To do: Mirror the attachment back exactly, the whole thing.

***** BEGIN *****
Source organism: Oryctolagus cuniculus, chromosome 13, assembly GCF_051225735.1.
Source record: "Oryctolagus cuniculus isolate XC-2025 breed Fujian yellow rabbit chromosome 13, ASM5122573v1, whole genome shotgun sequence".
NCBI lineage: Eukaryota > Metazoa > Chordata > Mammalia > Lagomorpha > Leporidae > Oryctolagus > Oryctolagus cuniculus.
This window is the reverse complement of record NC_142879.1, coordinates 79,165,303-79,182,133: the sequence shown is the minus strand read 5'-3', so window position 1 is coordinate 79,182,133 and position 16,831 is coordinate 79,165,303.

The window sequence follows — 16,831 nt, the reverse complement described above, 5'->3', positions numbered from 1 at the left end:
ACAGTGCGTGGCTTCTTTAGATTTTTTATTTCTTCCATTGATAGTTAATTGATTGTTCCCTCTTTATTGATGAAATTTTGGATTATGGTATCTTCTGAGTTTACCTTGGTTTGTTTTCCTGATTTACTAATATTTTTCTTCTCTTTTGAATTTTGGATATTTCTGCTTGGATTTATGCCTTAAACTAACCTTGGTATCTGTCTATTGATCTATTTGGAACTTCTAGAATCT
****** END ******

Source organism: Oryctolagus cuniculus, chromosome 13, assembly GCF_051225735.1.
Source record: "Oryctolagus cuniculus isolate XC-2025 breed Fujian yellow rabbit chromosome 13, ASM5122573v1, whole genome shotgun sequence".
NCBI lineage: Eukaryota > Metazoa > Chordata > Mammalia > Lagomorpha > Leporidae > Oryctolagus > Oryctolagus cuniculus.
This window is the reverse complement of record NC_142879.1, coordinates 79,165,303-79,182,133: the sequence shown is the minus strand read 5'-3', so window position 1 is coordinate 79,182,133 and position 16,831 is coordinate 79,165,303.

The window sequence follows — 16,831 nt, the reverse complement described above, 5'->3', positions numbered from 1 at the left end:
ACAGTGCGTGGCTTCTTTAGATTTTTTATTTCTTCCATTGATAGTTAATTGATTGTTCCCTCTTTATTGATGAAATTTTGGATTATGGTATCTTCTGAGTTTACCTTGGTTTGTTTTCCTGATTTACTAATATTTTTCTTCTCTTTTGAATTTTGGATATTTCTGCTTGGATTTATGCCTTAAACTAACCTTGGTATCTGTCTATTGATCTATTTGGAACTTCTAGAATCT